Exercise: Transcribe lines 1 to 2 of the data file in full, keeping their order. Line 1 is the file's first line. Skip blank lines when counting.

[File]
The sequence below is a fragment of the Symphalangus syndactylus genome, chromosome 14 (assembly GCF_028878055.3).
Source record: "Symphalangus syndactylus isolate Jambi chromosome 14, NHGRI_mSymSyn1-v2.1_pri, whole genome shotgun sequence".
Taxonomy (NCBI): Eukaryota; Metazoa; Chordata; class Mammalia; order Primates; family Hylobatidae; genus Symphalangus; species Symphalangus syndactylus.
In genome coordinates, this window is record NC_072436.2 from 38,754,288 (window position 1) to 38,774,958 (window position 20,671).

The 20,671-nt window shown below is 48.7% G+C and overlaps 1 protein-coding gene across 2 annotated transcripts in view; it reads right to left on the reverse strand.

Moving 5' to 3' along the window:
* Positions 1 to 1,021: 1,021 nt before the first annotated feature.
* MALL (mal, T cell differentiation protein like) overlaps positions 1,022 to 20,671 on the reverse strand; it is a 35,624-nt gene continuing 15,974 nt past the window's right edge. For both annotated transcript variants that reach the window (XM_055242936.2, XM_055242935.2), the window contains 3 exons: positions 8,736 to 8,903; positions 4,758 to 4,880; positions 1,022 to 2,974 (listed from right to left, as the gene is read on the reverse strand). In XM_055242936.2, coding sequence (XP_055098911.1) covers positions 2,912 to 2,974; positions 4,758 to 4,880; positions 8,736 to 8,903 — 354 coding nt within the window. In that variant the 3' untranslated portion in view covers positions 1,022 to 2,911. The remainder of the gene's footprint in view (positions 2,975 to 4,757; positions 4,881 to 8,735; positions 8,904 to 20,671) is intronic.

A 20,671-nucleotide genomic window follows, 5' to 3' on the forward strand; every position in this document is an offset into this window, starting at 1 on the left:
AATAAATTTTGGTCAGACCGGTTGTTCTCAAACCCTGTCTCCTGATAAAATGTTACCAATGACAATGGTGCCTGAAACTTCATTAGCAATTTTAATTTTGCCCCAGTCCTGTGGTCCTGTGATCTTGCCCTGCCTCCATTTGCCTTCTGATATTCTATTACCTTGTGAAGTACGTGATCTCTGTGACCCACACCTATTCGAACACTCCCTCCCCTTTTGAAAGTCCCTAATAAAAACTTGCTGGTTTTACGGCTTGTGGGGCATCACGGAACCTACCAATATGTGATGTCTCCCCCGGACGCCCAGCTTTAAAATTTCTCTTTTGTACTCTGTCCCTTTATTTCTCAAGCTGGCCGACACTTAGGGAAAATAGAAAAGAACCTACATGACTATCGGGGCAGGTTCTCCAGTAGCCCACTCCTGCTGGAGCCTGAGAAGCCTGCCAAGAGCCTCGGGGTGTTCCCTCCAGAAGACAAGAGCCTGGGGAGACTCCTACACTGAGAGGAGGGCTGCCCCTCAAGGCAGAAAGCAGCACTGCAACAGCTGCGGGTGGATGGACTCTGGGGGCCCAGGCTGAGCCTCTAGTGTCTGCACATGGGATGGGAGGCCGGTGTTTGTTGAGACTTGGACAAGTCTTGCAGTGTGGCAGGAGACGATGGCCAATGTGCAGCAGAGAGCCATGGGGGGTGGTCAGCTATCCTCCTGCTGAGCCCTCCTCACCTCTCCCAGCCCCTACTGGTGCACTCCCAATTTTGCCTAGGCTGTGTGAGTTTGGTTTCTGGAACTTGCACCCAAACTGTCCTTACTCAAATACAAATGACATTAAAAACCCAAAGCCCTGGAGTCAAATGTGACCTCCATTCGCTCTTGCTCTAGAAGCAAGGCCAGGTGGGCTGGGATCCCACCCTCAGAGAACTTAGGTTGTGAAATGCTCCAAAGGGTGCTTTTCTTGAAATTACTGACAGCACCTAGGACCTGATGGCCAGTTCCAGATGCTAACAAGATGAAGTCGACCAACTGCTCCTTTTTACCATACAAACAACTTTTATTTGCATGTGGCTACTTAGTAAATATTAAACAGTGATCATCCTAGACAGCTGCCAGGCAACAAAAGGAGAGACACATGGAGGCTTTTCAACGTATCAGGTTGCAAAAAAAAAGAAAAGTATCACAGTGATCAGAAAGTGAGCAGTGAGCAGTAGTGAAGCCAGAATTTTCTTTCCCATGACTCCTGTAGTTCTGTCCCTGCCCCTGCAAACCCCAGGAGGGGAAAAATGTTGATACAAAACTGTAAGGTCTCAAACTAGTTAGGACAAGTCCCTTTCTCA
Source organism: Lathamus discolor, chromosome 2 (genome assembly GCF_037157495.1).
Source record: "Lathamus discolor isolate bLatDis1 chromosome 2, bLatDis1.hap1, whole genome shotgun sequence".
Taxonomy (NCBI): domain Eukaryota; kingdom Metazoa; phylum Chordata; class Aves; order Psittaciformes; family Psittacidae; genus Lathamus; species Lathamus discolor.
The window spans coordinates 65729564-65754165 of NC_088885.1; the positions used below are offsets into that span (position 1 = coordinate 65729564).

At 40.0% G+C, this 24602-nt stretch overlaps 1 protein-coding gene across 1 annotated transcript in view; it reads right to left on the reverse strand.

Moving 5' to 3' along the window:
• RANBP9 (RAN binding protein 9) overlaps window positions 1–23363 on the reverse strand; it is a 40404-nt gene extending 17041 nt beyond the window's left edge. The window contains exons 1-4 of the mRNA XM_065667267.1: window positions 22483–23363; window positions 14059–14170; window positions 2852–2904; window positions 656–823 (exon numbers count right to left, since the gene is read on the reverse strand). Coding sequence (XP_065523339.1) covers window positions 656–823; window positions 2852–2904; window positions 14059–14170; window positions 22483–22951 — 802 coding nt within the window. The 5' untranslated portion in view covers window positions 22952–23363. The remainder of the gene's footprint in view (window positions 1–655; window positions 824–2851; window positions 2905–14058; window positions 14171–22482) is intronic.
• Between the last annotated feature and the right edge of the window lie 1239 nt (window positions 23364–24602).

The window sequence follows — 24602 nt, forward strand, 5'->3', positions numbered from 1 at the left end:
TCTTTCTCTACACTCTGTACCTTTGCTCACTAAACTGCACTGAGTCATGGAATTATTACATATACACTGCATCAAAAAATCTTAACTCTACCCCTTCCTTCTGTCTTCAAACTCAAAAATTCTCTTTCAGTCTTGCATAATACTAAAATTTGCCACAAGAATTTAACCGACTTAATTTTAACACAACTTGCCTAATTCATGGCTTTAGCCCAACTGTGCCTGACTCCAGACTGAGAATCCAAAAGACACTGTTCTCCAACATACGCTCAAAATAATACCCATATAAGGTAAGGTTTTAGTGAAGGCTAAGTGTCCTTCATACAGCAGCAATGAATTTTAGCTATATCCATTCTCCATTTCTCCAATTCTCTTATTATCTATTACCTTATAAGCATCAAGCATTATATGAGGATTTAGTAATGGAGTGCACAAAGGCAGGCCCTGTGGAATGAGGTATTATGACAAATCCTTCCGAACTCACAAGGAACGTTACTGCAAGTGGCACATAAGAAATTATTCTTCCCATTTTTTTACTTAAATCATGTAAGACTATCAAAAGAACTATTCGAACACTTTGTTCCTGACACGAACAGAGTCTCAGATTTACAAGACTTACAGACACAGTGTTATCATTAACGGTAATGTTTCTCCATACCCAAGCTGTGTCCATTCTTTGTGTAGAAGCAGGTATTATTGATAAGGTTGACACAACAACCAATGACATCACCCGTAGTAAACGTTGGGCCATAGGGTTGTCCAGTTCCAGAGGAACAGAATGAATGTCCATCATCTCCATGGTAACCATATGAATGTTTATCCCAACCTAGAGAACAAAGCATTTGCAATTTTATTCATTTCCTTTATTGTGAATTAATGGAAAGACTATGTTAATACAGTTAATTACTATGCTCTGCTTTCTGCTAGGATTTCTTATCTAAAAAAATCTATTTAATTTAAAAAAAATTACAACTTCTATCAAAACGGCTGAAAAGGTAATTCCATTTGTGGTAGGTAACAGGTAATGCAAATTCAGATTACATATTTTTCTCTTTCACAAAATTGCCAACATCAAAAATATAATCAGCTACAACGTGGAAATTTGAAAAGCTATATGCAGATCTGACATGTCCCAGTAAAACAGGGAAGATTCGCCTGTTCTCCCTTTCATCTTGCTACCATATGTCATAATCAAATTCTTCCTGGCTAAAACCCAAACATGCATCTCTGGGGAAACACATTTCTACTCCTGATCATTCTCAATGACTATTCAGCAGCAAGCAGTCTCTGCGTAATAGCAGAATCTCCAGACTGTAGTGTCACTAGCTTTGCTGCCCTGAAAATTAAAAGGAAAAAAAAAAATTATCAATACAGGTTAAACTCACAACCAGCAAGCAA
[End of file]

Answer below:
The sequence below is a fragment of the Symphalangus syndactylus genome, chromosome 14 (assembly GCF_028878055.3).
Source record: "Symphalangus syndactylus isolate Jambi chromosome 14, NHGRI_mSymSyn1-v2.1_pri, whole genome shotgun sequence".